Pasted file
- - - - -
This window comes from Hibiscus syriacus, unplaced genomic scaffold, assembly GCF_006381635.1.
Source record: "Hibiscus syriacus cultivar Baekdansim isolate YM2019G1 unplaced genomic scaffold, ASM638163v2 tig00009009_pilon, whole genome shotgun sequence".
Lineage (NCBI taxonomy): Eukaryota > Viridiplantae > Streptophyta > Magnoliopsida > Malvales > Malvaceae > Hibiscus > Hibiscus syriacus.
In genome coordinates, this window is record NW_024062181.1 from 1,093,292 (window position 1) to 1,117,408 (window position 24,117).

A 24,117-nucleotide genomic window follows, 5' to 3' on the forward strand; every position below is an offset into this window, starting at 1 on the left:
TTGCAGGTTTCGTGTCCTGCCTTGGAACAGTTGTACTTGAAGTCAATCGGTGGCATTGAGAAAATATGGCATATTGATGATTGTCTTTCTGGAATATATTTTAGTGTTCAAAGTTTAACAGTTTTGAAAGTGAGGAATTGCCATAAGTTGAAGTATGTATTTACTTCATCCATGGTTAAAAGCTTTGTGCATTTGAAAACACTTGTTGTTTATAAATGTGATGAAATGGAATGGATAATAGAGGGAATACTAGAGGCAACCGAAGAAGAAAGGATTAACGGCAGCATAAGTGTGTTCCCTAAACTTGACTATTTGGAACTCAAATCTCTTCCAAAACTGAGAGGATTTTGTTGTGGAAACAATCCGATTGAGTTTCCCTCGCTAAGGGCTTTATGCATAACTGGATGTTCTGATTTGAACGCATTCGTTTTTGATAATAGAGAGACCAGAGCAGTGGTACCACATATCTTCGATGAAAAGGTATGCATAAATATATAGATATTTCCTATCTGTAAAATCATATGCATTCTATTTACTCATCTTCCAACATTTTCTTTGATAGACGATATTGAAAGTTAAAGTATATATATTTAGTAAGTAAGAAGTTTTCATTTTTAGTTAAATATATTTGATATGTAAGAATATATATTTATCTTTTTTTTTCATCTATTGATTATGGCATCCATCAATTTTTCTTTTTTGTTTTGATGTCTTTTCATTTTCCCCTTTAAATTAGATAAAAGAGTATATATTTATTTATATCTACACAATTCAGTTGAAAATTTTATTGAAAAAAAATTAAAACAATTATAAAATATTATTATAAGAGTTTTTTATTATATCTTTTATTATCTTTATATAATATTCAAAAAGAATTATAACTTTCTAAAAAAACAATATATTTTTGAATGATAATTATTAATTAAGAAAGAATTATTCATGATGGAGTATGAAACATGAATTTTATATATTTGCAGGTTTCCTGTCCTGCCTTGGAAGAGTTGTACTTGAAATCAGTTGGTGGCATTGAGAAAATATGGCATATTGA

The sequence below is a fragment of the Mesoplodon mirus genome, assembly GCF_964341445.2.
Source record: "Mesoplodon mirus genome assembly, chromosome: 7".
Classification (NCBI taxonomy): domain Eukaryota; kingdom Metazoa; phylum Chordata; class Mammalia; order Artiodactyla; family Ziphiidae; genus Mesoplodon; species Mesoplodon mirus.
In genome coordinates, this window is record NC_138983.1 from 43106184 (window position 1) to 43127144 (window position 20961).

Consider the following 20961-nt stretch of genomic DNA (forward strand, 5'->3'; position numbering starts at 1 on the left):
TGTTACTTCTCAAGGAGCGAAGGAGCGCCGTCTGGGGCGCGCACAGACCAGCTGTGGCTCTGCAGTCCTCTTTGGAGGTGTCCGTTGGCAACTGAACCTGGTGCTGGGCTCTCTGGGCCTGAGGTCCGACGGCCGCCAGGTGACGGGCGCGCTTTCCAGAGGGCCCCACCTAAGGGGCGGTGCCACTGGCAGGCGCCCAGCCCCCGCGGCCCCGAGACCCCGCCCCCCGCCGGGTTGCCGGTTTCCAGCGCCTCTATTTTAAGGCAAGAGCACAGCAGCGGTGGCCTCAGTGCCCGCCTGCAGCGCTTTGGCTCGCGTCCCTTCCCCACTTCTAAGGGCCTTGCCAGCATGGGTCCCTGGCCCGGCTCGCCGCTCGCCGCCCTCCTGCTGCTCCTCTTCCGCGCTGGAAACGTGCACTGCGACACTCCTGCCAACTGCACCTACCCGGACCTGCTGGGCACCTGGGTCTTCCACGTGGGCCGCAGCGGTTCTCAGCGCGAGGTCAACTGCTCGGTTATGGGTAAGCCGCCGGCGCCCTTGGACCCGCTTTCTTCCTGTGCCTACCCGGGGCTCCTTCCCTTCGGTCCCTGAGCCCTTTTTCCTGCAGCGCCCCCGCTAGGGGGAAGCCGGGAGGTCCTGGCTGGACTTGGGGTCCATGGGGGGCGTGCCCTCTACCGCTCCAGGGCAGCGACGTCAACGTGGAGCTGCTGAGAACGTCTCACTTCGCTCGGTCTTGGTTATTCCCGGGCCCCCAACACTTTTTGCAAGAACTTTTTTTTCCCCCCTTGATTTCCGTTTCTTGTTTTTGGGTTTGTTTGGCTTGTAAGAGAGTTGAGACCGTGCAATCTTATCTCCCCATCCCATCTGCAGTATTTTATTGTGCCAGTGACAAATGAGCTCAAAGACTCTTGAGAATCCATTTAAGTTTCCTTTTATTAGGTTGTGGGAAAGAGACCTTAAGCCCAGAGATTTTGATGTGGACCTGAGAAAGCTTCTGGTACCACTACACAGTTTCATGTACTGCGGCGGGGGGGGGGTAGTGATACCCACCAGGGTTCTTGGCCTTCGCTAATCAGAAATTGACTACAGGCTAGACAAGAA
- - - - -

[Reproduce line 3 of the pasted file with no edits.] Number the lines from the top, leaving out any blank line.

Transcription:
Lineage (NCBI taxonomy): Eukaryota > Viridiplantae > Streptophyta > Magnoliopsida > Malvales > Malvaceae > Hibiscus > Hibiscus syriacus.